« VorigeDoorgaan »
small beer. There has been likewise a great consumption of cards. It is also said that they observe the law in Ben Jonson's Club, which orders the fire to be always kept in (focus perennis esto) as well for the convenience of lighting their pipes, as to cure the dampness of the club-room. They have an old woman in the nature of a vestal, whose business it is to cherish and perpetuate the fire which burns from generation to generation, and has seen the glass-house fires in and out above an hundred times.
The Everlasting Club treats all other clubs with an eye of 10 contempt, and talks even of the Kit-Cat and October as of a couple of upstarts. Their ordinary discourse (as much as I have been able to learn of it) turns altogether upon such adventures as have passed in their own assembly; of members who have taken the glass in their turns for a week together, without stirring out of their club; of others who have smoked an hundred pipes at a sitting; of others who have not missed their morning's draught for twenty years together; sometimes they speak in raptures of a run of ale in King Charles's reign; and sometimes reflect with astonish- 20 ment upon games at whisk which have been miraculously recovered by members of the society, when in all human probability the case was desperate.
They delight in several old catches, which they sing at all hours to encourage one another to moisten their clay, and grow immortal by drinking, with many other edifying exhortations of the like nature.
There are four general clubs held in a year, at which times they fill up vacancies, appoint waiters, confirm the old firemaker or elect a new one, settle contributions for coals, pipes, 30 tobacco, and other necessaries.
The senior member has outlived the whole club twice over, and has been drunk with the grandfathers of some of the present sitting members.
XI. PARTY PATCHES.
Saturday, June 2, 1711.
Qualis ubi audito venantum murmure Tigris,
As when the tigress hears the hunter's din,
ABOUT the middle of last winter I went to see an opera at the theatre in the Haymarket, where I could not but take notice of two parties of very fine women, that had placed themselves in the opposite side boxes, and seemed drawn up in a kind of battle-array one against another. After a short 10 survey of them, I found they were patched differently; the faces, on one hand, being spotted on the right side of the forehead, and those upon the other on the left. I quickly perceived that they cast hostile glances upon one another; and that their patches were placed in those different situations as party signals to distinguish friends from foes. In the middle boxes, between these two opposite bodies, were several ladies who patched indifferently on both sides of their faces, and seemed to sit there with no other intention but to see the opera. Upon inquiry I found that the body of Amazons 20 on my right hand were Whigs, and those on my left Tories;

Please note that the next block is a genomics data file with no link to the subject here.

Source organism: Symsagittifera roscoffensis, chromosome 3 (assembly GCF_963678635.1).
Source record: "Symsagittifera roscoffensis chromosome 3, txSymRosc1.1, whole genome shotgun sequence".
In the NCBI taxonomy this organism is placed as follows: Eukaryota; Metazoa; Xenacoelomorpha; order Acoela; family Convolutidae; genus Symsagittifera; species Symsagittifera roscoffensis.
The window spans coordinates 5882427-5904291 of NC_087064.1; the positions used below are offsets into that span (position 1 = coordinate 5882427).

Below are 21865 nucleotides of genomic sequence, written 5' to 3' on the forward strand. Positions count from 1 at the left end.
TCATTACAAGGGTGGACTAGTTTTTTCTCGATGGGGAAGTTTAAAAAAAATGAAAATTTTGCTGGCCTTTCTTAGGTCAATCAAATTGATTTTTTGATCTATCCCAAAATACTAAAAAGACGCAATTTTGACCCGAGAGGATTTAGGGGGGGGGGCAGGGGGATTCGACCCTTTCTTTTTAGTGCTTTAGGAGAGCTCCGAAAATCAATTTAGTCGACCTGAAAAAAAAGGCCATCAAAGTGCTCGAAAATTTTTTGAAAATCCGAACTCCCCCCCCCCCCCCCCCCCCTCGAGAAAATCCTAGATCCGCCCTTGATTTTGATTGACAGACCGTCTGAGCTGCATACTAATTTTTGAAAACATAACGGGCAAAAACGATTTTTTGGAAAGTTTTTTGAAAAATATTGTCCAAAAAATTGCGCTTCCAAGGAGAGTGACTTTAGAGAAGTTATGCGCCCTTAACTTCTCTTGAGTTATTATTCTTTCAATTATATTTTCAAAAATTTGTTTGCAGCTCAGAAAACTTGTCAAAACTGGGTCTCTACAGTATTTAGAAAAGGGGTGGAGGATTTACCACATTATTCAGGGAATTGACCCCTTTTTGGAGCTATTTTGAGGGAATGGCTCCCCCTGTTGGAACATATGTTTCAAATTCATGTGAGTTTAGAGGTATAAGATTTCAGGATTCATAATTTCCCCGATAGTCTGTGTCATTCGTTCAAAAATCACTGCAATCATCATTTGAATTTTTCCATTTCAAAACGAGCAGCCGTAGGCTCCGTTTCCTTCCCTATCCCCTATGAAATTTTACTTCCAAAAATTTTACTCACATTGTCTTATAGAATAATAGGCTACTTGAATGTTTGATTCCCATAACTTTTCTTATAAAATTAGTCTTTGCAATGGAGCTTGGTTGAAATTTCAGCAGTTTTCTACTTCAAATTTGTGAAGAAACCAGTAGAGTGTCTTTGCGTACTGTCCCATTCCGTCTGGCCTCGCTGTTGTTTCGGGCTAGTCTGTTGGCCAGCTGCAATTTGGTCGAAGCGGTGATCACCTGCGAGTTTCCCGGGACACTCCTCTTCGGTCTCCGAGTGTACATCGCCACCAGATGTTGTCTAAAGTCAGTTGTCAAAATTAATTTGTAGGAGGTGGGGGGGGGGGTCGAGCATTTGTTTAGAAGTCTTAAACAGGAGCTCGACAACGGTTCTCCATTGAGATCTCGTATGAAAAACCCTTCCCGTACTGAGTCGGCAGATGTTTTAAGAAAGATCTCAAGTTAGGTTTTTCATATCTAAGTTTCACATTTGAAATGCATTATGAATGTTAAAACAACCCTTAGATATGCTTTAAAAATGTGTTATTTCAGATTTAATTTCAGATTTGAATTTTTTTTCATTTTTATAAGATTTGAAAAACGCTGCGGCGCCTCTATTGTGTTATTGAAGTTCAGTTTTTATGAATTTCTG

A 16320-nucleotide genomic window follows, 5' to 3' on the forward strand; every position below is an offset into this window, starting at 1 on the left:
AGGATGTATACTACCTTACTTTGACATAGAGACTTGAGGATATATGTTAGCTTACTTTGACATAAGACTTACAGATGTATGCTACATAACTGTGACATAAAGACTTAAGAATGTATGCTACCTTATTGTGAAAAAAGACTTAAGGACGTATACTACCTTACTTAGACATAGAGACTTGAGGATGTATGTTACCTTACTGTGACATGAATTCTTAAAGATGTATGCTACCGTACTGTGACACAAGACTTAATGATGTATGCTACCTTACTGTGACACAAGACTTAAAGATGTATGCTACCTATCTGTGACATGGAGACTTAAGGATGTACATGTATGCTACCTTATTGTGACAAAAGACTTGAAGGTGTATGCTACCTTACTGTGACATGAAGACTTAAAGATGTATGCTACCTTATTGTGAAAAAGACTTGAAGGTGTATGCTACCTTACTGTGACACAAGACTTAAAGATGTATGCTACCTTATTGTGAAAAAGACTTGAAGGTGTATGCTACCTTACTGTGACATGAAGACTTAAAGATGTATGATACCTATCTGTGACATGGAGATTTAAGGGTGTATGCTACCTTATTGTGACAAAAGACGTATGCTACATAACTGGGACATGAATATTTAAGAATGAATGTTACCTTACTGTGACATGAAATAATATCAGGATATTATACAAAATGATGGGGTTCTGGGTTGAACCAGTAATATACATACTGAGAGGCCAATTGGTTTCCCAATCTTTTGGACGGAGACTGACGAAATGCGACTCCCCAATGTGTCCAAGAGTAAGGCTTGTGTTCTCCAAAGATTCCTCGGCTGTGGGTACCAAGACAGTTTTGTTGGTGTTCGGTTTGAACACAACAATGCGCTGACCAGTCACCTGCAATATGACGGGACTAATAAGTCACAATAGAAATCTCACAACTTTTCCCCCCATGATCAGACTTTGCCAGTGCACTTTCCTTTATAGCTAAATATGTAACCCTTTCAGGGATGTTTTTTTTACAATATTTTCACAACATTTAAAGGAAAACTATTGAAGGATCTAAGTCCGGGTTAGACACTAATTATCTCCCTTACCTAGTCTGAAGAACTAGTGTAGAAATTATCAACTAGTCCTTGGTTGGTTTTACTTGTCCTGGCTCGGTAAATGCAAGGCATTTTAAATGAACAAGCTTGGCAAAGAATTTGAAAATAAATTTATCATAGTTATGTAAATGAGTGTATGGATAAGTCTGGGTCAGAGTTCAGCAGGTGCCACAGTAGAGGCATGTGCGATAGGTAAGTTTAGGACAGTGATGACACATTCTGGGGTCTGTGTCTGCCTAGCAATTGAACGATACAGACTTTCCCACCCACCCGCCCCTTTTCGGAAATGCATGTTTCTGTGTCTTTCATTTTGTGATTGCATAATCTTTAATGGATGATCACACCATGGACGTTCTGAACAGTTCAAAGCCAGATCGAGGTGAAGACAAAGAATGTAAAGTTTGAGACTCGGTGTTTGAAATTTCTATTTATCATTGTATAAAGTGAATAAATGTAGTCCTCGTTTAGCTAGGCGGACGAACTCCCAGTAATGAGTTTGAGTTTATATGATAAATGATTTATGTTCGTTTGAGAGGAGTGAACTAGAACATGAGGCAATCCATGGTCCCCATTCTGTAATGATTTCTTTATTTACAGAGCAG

and that those who had placed themselves in the middle boxes were a neutral party, whose faces had not yet declared themselves. These last, however, as I afterwards found, diminished daily, and took their party with one side or the other insomuch that I observed in several of them the patches, which were before dispersed equally, are now all gone over to the Whig or the Tory side of the face. The censorious say that the men whose hearts are aimed at are very often the occasions that one part of the face is thus dis30 honoured, and lies under a kind of disgrace, while the other is so much set off and adorned by the owner; and that the
patches turn to the right or to the left, according to the principles of the man who is most in favour. But whatever may be the motives of a few fantastical coquettes, who do not patch for the public good so much as for their own private advantage, it is certain that there are several women of honour who patch out of principle, and with an eye to the interest of their country. Nay, I am informed that some of them adhere so steadfastly to their party, and are so far from sacrificing their zeal for the public to their passions for any particular person, that in a late draught of marriage articles 10 a lady has stipulated with her husband that whatever his opinions are, she shall be at liberty to patch on which side she pleases.
I must here take notice that Rosalinda, a famous Whig partisan, has, most unfortunately, a very beautiful mole on the Tory part of her forehead, which being very conspicuous, has occasioned many mistakes, and given an handle to her enemies to misrepresent her face, as though it had revolted from the Whig interest. But whatever this natural patch may seem to insinuate, it is well known that her notions of 20 government are still the same. This unlucky mole, however, has misled several coxcombs; and like the hanging out of false colours, made some of them converse with Rosalinda in what they thought the spirit of her party, when on a sudden she has given them an unexpected fire, that has sunk them all at once. If Rosalinda is unfortunate in her mole, Nigranilla is as unhappy in a pimple, which forces her, against her inclinations, to patch on the Whig side.